Home' Australian Pharmacist : Australian Pharmacist December 2015 Contents Australian Pharmacist December 2015 I ©Pharmaceutical Society of Australia Ltd.
"PHARMACISTS ARE CURRENTLY
THE ONLY ALLIED HEALTH
PRACTITIONERS NOT ELIGIBLE
TO PROVIDE ALLIED HEALTH
SERVICES THROUGH THE CDM
Medicare bene ts should
The Medicare Benefits Scheme should be expanded to allow pharmacists
to help improve consumer health outcomes and quality use of medicines,
the Pharmaceutical Society of Australia (PSA) says.
It has called for the expansion in its
submission to the Medicare Benefits
Scheme Taskforce Review.
PSA National President Joe Demarte
said: 'This is an opportunity to improve
outcomes in the care of patients with
chronic diseases and complex care
needs by optimising the contribution
of pharmacists in multidisciplinary
care teams and primary health care
settings -- areas of the MBS which may
be better utilised to reduce the impact
of medication misadventure.'
In its submission to the taskforce
the Consumer Health Forum (CHF),
the Society said the MBS should be
geared to provide the right incentives
and create the conditions for best
practice care of chronic conditions with
GPs leading a coordinated team of other
health practitioners. This would require
innovative payment regimes, not the old
fee-for-service approach, and the same
applied to preventive health care.
PSA welcomed the review, 'alongside a
number of other initiatives being
progressed by the Minister, all of
which seek to strengthen the focus
on evidence-informed health policy,
services and payment systems, to deliver
better outcomes to consumers'.
The PSA submission pointed to the
Chronic Disease Management (CDM)
Service as an example of a service
funded through the MBS that represents
high value care for patients with chronic
disease and complex care needs.
However, it is currently underutilised
due to the exclusion of pharmacists as
eligible allied health practitioners
'Pharmacists are currently the only
allied health practitioners not eligible to
provide allied health services through
the CDM service. Given the evidence
for a range of pharmacist services, and
central role of medicines in the care and
treatment of consumers with chronic
disease, this just doesn't make sense,'
Mr Demarte said.
"All proposed changes in the PSA
submission focus on fully utilising
pharmacists' knowledge, skills and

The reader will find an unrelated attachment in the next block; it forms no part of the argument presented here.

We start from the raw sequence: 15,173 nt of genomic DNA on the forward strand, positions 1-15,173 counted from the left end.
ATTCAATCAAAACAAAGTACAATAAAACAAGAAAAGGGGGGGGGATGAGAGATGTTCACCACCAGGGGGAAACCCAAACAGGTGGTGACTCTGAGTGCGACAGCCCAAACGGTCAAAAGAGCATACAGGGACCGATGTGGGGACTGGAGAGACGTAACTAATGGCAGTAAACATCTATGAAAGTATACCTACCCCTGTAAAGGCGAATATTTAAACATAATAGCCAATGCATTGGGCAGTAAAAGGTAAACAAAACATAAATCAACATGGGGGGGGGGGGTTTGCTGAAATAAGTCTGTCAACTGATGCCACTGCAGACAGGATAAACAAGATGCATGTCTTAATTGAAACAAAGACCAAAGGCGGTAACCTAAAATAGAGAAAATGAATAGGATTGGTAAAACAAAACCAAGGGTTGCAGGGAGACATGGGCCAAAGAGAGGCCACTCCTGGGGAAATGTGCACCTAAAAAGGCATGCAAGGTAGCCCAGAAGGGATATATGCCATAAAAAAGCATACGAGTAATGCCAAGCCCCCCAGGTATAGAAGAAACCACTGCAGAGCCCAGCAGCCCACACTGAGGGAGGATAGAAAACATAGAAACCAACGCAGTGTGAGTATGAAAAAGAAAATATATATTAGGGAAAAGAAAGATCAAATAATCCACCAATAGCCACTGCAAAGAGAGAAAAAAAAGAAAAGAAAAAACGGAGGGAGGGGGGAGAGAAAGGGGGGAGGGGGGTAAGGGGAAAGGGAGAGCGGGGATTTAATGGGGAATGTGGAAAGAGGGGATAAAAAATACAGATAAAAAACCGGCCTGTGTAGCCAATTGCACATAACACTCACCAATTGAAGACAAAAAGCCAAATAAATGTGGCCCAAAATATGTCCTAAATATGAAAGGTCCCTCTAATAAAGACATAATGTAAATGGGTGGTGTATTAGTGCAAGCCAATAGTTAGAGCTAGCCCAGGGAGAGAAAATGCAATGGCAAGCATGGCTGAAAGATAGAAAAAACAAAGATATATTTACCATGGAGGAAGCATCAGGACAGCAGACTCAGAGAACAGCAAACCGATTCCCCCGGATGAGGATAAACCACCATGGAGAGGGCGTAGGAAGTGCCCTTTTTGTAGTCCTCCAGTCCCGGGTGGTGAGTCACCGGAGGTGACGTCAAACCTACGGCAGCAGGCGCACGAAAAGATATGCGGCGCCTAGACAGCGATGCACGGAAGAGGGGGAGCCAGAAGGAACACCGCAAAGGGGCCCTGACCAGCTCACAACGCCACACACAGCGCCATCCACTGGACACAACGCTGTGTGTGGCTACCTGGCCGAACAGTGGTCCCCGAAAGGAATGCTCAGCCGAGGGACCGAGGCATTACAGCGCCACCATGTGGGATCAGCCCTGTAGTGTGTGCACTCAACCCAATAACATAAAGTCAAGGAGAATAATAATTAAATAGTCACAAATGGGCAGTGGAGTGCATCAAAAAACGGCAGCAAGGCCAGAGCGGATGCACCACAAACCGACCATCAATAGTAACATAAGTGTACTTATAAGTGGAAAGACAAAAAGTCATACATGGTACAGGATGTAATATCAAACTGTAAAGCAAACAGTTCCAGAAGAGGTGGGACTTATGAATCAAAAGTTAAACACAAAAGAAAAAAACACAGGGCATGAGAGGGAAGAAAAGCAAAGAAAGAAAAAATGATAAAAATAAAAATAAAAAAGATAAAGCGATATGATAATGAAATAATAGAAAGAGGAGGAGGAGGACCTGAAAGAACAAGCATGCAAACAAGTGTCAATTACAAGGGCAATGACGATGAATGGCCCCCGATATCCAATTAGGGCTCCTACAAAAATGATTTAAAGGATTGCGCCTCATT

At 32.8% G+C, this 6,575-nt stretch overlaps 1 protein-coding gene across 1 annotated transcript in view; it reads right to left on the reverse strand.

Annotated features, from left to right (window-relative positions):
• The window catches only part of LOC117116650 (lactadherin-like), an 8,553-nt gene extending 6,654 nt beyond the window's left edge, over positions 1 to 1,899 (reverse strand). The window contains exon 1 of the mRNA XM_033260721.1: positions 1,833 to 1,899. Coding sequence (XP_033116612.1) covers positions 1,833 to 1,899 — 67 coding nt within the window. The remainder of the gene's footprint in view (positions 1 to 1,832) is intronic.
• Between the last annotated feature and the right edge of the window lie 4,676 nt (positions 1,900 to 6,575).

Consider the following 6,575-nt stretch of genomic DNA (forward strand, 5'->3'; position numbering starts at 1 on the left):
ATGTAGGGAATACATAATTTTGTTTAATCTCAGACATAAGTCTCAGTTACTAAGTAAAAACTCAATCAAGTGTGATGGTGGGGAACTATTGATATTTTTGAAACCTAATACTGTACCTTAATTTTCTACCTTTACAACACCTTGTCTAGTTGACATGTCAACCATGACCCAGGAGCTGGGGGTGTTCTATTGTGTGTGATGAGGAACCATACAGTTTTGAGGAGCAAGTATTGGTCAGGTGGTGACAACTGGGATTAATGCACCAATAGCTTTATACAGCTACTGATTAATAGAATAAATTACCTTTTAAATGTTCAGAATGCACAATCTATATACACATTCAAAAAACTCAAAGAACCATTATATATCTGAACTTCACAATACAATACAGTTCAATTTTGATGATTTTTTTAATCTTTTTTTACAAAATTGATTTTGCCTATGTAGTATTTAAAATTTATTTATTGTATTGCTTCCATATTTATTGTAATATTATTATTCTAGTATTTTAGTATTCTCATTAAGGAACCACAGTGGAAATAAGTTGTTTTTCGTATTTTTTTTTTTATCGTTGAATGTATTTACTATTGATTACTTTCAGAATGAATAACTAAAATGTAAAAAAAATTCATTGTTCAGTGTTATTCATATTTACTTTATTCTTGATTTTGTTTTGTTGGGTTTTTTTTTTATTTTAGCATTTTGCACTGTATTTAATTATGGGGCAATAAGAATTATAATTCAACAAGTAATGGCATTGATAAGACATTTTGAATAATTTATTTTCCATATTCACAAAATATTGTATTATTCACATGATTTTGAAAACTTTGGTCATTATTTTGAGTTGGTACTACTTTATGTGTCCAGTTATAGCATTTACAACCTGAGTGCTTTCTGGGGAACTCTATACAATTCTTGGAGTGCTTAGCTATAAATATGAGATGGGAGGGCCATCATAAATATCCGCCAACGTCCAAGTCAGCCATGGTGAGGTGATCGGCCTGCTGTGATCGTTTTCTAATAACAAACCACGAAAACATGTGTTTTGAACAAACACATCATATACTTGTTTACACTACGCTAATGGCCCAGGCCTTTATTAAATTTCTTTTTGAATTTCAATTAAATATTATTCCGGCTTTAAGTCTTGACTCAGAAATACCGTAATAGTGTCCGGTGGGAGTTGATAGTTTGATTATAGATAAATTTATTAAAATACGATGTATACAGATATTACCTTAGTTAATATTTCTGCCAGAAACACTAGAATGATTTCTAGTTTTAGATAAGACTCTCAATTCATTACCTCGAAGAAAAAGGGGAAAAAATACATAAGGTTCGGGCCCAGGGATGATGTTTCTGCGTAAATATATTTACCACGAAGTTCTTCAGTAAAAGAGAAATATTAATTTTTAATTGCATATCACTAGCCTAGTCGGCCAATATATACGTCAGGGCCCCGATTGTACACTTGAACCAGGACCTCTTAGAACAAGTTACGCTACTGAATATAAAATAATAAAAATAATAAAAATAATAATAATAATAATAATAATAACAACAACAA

accessibility and do not duplicate any
existing services. All are for services that
are well within a pharmacist's current
scope of practice.'
Other changes that PSA proposed
• Establishing a Pharmacists in
General Practice Incentive Payment
(PGPIP), analogous to the Practice
Nurse Incentive Payment (PNIP).
The submission says that while the
PNIP is funded outside of the MBS, if a
PGPIP was implemented, pharmacists
should be eligible to provide, where
appropriate, the same services under
the MBS as practice nurses.
• Expanding existing services
remunerated through the MBS to
enable rural and remote Australians
to access pharmacists as primary
healthcare providers, allow continuity
of care and minimise hospitalisations.
• Extending the eligibility of MBS
remunerated services for the
provision of after-hours care to
CHF Chief Executive Officer Leanne
Wells said that the way Australia paid
its doctors had to catch up with the
realities of the 21st Century to ensure
consumers and the community received
the best value out of Medicare.
'It is clear that the traditional Medicare
fee-for-service arrangements are no
longer the best way to meet consumer
need,' she said.
'Paying doctors on a session-by-session
basis when so much of healthcare is
now for long term chronic conditions,
short-changes the patient and leaves
little scope or incentive for the doctor to
initiate and maintain, let alone innovate,
the co-ordinated, wrap-around
'The review is timely. Medicare was
conceived well over 30 years ago
when Australia's disease profile and
population health challenges were
different. In that time the MBS has
grown from 300 items to the current
5,700, with no comprehensive review or
delisting of outmoded items.
'Unnecessary red tape and workload
for GPs, and most importantly, cost
and inconvenience for consumers
should be removed in areas like the
current requirement for the annual
renewal of referrals. Done right,
both consumers and clinicians stand to
benefit from a more contemporary and
'The outcome of the review should also
reflect the more active role consumers
are taking in their healthcare.'
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